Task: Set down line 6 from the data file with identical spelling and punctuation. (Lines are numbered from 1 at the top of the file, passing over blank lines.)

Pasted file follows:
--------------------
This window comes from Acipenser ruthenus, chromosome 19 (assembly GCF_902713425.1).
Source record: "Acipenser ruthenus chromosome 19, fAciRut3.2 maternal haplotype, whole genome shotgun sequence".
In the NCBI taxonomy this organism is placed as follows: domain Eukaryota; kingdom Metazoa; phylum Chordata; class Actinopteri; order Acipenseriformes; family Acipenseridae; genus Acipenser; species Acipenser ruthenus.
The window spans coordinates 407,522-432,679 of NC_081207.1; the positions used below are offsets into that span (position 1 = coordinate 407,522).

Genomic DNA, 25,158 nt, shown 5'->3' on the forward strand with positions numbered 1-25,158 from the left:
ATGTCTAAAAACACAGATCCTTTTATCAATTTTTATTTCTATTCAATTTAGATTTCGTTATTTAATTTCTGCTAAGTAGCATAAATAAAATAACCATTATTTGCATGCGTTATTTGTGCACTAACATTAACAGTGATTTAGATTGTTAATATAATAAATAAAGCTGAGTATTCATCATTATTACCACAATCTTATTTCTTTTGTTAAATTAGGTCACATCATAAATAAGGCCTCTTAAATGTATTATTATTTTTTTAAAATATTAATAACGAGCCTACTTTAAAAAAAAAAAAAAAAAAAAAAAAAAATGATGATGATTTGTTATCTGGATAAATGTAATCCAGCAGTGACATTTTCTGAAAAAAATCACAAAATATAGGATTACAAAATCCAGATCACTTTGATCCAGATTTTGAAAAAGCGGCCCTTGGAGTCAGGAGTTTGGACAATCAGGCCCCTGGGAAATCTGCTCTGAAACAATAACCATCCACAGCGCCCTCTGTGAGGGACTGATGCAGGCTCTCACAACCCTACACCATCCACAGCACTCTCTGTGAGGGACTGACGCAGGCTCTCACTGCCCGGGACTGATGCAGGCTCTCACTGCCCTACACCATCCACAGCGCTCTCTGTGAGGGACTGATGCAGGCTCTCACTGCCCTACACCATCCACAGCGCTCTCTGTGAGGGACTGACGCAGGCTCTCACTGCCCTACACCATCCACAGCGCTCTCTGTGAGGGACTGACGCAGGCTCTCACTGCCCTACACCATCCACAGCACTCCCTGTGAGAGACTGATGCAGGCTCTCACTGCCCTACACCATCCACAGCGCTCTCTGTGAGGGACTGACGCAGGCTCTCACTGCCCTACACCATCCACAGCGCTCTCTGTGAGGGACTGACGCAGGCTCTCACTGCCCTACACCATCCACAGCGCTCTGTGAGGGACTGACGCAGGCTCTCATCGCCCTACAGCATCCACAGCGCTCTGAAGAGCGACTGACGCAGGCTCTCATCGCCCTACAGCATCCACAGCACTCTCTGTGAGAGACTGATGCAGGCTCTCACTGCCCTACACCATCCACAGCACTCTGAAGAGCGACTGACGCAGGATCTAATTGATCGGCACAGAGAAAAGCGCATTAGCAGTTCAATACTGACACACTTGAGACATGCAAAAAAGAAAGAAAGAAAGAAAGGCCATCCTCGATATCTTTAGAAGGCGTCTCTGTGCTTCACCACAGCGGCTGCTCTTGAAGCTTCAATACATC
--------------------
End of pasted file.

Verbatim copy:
ATGTCTAAAAACACAGATCCTTTTATCAATTTTTATTTCTATTCAATTTAGATTTCGTTATTTAATTTCTGCTAAGTAGCATAAATAAAATAACCATTATTTGCATGCGTTATTTGTGCACTAACATTAACAGTGATTTAGATTGTTAATATAATAAATAAAGCTGAGTATTCATCATTATTACCACAATCTTATTTCTTTTGTTAAATTAGGTCACATCATAAATAAGGCCTCTTAAATGTATTATTATTTTTTTAAAATATTAATAACGAGCCTACTTTAAAAAAAAAAAAAAAAAAAAAAAAAAATGATGATGATTTGTTATCTGGATAAATGTAATCCAGCAGTGACATTTTCTGAAAAAAATCACAAAATATAGGATTACAAAATCCAGATCACTTTGATCCAGATTTTGAAAAAGCGGCCCTTGGAGTCAGGAGTTTGGACAATCAGGCCCCTGGGAAATCTGCTCTGAAACAATAACCATCCACAGCGCCCTCTGTGAGGGACTGATGCAGGCTCTCACAACCCTACACCATCCACAGCACTCTCTGTGAGGGACTGACGCAGGCTCTCACTGCCCGGGACTGATGCAGGCTCTCACTGCCCTACACCATCCACAGCGCTCTCTGTGAGGGACTGATGCAGGCTCTCACTGCCCTACACCATCCACAGCGCTCTCTGTGAGGGACTGACGCAGGCTCTCACTGCCCTACACCATCCACAGCGCTCTCTGTGAGGGACTGACGCAGGCTCTCACTGCCCTACACCATCCACAGCACTCCCTGTGAGAGACTGATGCAGGCTCTCACTGCCCTACACCATCCACAGCGCTCTCTGTGAGGGACTGACGCAGGCTCTCACTGCCCTACACCATCCACAGCGCTCTCTGTGAGGGACTGACGCAGGCTCTCACTGCCCTACACCATCCACAGCGCTCTGTGAGGGACTGACGCAGGCTCTCATCGCCCTACAGCATCCACAGCGCTCTGAAGAGCGACTGACGCAGGCTCTCATCGCCCTACAGCATCCACAGCACTCTCTGTGAGAGACTGATGCAGGCTCTCACTGCCCTACACCATCCACAGCACTCTGAAGAGCGACTGACGCAGGATCTAATTGATCGGCACAGAGAAAAGCGCATTAGCAGTTCAATACTGACACACTTGAGACATGCAAAAAAGAAAGAAAGAAAGAAAGGCCATCCTCGATATCTTTAGAAGGCGTCTCTGTGCTTCACCACAGCGGCTGCTCTTGAAGCTTCAATACATC